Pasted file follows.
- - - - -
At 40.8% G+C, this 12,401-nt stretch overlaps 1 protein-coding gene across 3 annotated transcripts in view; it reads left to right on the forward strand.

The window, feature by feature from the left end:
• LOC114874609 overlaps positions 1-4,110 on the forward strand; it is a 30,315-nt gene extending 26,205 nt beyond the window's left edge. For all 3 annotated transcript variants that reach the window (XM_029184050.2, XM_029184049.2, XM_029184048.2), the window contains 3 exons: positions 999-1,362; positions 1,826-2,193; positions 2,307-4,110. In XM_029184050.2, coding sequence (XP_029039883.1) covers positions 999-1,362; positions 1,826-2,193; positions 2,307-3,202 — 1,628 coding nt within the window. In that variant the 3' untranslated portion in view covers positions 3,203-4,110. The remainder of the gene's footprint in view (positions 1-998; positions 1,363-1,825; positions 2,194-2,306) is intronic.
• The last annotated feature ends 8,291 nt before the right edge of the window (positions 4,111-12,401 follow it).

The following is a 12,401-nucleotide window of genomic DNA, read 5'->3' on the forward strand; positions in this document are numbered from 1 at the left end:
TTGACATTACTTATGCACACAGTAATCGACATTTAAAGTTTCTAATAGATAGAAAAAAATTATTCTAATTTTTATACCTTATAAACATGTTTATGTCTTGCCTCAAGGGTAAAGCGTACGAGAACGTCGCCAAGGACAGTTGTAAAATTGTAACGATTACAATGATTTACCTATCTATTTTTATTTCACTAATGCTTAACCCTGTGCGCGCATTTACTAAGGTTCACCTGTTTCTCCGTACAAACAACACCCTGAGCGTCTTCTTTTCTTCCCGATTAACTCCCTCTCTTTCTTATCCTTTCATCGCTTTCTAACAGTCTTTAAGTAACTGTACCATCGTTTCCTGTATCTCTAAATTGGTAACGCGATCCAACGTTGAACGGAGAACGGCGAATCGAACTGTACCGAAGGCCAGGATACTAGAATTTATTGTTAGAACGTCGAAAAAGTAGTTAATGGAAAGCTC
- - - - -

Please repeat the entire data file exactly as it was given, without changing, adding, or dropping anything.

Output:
At 40.8% G+C, this 12,401-nt stretch overlaps 1 protein-coding gene across 3 annotated transcripts in view; it reads left to right on the forward strand.

The window, feature by feature from the left end:
• LOC114874609 overlaps positions 1-4,110 on the forward strand; it is a 30,315-nt gene extending 26,205 nt beyond the window's left edge. For all 3 annotated transcript variants that reach the window (XM_029184050.2, XM_029184049.2, XM_029184048.2), the window contains 3 exons: positions 999-1,362; positions 1,826-2,193; positions 2,307-4,110. In XM_029184050.2, coding sequence (XP_029039883.1) covers positions 999-1,362; positions 1,826-2,193; positions 2,307-3,202 — 1,628 coding nt within the window. In that variant the 3' untranslated portion in view covers positions 3,203-4,110. The remainder of the gene's footprint in view (positions 1-998; positions 1,363-1,825; positions 2,194-2,306) is intronic.
• The last annotated feature ends 8,291 nt before the right edge of the window (positions 4,111-12,401 follow it).

The following is a 12,401-nucleotide window of genomic DNA, read 5'->3' on the forward strand; positions in this document are numbered from 1 at the left end:
TTGACATTACTTATGCACACAGTAATCGACATTTAAAGTTTCTAATAGATAGAAAAAAATTATTCTAATTTTTATACCTTATAAACATGTTTATGTCTTGCCTCAAGGGTAAAGCGTACGAGAACGTCGCCAAGGACAGTTGTAAAATTGTAACGATTACAATGATTTACCTATCTATTTTTATTTCACTAATGCTTAACCCTGTGCGCGCATTTACTAAGGTTCACCTGTTTCTCCGTACAAACAACACCCTGAGCGTCTTCTTTTCTTCCCGATTAACTCCCTCTCTTTCTTATCCTTTCATCGCTTTCTAACAGTCTTTAAGTAACTGTACCATCGTTTCCTGTATCTCTAAATTGGTAACGCGATCCAACGTTGAACGGAGAACGGCGAATCGAACTGTACCGAAGGCCAGGATACTAGAATTTATTGTTAGAACGTCGAAAAAGTAGTTAATGGAAAGCTC